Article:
Love wrote in his eight-page letter in November that: “The Episcopal Church and Western Society have been hijacked by the ‘Gay Rights Agenda,’ which is very well organized, very strategic, very well financed, and very powerful.”
He added: “Satan is having a heyday bringing division into the Church over these issues.”
Curry said that while he believed in Love’s sincerity and good will, the policy was mandatory for all dioceses.
Love can appeal and the process does not guarantee that he will be disciplined, but Curry’s action immediately takes away Love’s ability to discipline clergy who take part in same-sex ceremonies, said Christopher Hayes, a deputy to the general convention that adopted the resolution and chancellor of the Diocese of California.
“The presiding bishop’s action should take that fear away,” Hayes said.
Eight dioceses had previously refused to comply with an earlier 2015 resolution allowing same-sex marriage in the church.
FORT EDWARD — A Fort Edward man who repeatedly raped two young girls was sentenced Friday to 40 years to life in state prison as a judge told him his crimes were “hard to fathom.”
Richard M. Alger, 53, was convicted of six felonies and two misdemeanors after a jury trial in Washington County Court last month. Among the charges was a count of predatory sexual assault against a child, the state’s weightiest sex charge, for repeated rape of a girl younger than the age of 13. The other teen was younger than the age of 16.
The girls, with whom he was acquainted, testified of repeated sexual abuse in Fort Edward, including one incident where he suggested a threesome with them on a boat on the Hudson River.
The jury deliberated for about two hours before convicting him.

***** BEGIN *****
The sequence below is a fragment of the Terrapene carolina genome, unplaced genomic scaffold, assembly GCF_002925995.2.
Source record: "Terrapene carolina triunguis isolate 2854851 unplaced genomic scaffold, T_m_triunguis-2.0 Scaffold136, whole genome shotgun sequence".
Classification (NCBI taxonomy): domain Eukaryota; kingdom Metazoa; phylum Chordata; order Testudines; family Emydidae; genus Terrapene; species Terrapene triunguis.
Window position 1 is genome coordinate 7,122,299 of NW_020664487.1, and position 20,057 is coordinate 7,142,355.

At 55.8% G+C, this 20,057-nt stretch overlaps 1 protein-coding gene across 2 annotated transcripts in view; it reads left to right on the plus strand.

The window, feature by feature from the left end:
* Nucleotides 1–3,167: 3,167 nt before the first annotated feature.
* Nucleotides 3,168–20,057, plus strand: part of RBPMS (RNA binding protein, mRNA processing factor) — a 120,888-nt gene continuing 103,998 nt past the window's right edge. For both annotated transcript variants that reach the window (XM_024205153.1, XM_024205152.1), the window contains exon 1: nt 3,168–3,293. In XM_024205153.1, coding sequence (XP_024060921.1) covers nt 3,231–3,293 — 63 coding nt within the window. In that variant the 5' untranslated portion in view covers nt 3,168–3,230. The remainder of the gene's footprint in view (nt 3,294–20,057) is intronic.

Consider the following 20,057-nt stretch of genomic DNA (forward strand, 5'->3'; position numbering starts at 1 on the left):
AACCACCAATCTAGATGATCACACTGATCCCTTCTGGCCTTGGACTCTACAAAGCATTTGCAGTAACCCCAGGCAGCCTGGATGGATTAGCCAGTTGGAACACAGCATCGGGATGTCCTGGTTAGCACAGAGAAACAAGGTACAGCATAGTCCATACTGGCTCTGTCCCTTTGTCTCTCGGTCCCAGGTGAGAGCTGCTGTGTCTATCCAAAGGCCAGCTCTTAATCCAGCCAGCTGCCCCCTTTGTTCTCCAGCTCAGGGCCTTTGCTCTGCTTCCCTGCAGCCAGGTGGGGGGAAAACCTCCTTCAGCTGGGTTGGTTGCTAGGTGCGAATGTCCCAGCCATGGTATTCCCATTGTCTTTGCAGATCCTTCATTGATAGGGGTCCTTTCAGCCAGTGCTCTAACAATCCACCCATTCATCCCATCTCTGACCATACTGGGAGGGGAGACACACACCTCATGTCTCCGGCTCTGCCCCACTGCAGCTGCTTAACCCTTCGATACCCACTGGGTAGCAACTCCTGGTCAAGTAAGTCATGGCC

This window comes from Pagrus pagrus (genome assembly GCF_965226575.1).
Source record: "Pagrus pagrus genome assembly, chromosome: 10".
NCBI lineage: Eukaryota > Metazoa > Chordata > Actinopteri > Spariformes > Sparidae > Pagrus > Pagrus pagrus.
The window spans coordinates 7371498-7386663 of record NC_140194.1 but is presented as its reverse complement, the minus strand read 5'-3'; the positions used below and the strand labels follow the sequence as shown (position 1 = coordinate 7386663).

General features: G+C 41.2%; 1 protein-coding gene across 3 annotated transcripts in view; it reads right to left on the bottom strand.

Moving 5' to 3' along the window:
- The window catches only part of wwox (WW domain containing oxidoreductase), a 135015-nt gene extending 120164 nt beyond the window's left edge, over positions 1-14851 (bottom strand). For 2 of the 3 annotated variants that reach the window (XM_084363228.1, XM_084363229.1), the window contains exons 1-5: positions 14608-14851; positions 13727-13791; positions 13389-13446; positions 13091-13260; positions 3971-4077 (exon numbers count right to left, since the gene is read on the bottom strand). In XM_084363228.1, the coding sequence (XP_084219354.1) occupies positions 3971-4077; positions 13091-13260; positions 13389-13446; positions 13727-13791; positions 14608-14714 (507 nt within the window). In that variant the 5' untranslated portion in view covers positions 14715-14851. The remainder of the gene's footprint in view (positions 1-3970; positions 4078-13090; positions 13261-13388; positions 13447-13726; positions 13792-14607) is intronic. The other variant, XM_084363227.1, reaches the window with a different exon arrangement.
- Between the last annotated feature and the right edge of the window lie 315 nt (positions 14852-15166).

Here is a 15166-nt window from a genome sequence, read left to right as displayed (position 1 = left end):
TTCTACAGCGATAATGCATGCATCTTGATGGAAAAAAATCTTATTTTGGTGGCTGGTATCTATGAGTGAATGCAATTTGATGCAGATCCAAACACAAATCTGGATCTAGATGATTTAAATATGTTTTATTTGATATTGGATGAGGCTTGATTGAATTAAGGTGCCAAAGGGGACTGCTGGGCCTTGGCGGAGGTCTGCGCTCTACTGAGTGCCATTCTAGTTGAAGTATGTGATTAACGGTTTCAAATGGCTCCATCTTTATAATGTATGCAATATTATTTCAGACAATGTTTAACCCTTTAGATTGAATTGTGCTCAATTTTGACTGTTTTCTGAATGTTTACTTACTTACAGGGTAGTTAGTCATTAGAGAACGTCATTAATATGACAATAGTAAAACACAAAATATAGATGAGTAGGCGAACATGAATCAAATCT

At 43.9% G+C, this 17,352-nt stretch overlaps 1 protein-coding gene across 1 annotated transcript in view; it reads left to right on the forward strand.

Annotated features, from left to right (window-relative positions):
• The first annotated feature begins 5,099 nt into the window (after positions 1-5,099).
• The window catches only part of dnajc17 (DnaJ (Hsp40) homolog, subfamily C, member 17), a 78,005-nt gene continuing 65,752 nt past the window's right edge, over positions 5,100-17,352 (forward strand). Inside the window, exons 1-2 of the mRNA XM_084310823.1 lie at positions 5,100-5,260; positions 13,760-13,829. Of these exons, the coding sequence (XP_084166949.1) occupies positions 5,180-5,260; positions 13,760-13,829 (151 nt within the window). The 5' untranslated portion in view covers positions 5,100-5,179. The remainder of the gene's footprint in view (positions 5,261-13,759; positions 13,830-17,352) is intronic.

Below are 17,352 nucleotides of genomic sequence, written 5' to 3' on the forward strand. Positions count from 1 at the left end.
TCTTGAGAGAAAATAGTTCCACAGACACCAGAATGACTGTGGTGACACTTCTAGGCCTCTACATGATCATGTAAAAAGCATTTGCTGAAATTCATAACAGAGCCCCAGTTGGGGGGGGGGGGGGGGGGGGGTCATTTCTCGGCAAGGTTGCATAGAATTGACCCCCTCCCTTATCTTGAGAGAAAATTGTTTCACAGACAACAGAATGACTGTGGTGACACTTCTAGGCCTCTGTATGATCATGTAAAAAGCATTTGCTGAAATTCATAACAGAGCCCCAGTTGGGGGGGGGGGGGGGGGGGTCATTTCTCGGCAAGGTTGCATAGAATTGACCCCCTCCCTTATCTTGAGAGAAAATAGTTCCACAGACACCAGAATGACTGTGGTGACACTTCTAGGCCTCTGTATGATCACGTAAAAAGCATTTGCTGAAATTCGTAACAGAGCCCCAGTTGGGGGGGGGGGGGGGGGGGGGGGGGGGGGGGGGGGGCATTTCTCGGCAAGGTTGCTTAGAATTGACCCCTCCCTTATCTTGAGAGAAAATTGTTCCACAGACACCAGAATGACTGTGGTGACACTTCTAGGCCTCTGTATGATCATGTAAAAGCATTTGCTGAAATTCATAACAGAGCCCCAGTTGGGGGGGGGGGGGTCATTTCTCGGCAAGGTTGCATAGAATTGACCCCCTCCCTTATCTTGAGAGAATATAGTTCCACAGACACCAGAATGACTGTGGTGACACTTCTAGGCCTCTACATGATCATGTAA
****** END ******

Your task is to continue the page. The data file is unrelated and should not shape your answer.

Washington County Judge Kelly McKeighan told Alger there was not an appropriate sentence for him to impose for the crimes that Alger committed, saying the girls will be dealing with the aftereffects of the abuse for the rest of their lives.
Alger had nothing to say before McKeighan imposed sentence, after he and the judge heard victims impact statements from his two victims, read by Washington County Crime Victims Specialist Robin McNeill.
One of the girls called Alger “sick and disgusting” and said that she did not feel safe being alone until he was arrested and jailed. She said she came forward “thinking of the other girls beside myself.”
“It makes me really happy that he is being locked up and it will make me and other girls safe,” the statement read.
The other girl said she had been diagnosed with post-traumatic stress disorder and had lost her ability to trust people because of the molestation.
“He took away a part of me I can’t get back,” she wrote.
Washington County Assistant District Attorney Brandon Rathbun, who prosecuted the case, asked McKeighan to impose the maximum sentence, calling the sexual abuse “well beyond what we usually see.” He reminded McKeighan that one of the victims was just 11 and called Alger a “serial rapist.”
“I believe justice is served for these two victims by the defendant serving the rest of his life in prison,” he said.
Defense lawyer Martin McGuinness pointed out that a plea deal offer during trial would have netted Alger a seven-year prison sentence, and he said his client shouldn’t be punished for taking the case to trial.
Rathbun, though, said the sentence should take into consideration all of the facts that came out during the trial, such as Alger raping one girl while the other was forced to watch.
Alger plans to appeal the convictions and sentence.